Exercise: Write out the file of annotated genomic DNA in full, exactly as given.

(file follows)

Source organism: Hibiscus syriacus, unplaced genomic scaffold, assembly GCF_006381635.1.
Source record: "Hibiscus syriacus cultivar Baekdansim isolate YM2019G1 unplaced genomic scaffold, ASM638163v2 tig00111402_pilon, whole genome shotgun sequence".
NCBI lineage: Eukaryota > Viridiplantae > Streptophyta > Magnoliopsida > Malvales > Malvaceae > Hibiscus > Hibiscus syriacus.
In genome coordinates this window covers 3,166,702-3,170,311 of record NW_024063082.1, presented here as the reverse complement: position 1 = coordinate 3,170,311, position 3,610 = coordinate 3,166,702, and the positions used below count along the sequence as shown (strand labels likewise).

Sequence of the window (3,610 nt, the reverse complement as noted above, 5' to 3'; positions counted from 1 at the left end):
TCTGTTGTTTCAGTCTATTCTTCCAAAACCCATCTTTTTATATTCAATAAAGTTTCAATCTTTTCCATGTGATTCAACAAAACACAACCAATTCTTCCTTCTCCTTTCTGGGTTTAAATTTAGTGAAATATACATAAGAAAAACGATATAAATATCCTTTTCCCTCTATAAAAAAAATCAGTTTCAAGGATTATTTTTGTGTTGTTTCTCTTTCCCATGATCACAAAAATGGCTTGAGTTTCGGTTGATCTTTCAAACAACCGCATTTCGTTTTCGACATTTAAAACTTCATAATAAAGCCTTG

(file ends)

Source organism: Hibiscus syriacus, unplaced genomic scaffold, assembly GCF_006381635.1.
Source record: "Hibiscus syriacus cultivar Baekdansim isolate YM2019G1 unplaced genomic scaffold, ASM638163v2 tig00111402_pilon, whole genome shotgun sequence".
NCBI lineage: Eukaryota > Viridiplantae > Streptophyta > Magnoliopsida > Malvales > Malvaceae > Hibiscus > Hibiscus syriacus.
In genome coordinates this window covers 3,166,702-3,170,311 of record NW_024063082.1, presented here as the reverse complement: position 1 = coordinate 3,170,311, position 3,610 = coordinate 3,166,702, and the positions used below count along the sequence as shown (strand labels likewise).

Sequence of the window (3,610 nt, the reverse complement as noted above, 5' to 3'; positions counted from 1 at the left end):
TCTGTTGTTTCAGTCTATTCTTCCAAAACCCATCTTTTTATATTCAATAAAGTTTCAATCTTTTCCATGTGATTCAACAAAACACAACCAATTCTTCCTTCTCCTTTCTGGGTTTAAATTTAGTGAAATATACATAAGAAAAACGATATAAATATCCTTTTCCCTCTATAAAAAAAATCAGTTTCAAGGATTATTTTTGTGTTGTTTCTCTTTCCCATGATCACAAAAATGGCTTGAGTTTCGGTTGATCTTTCAAACAACCGCATTTCGTTTTCGACATTTAAAACTTCATAATAAAGCCTTG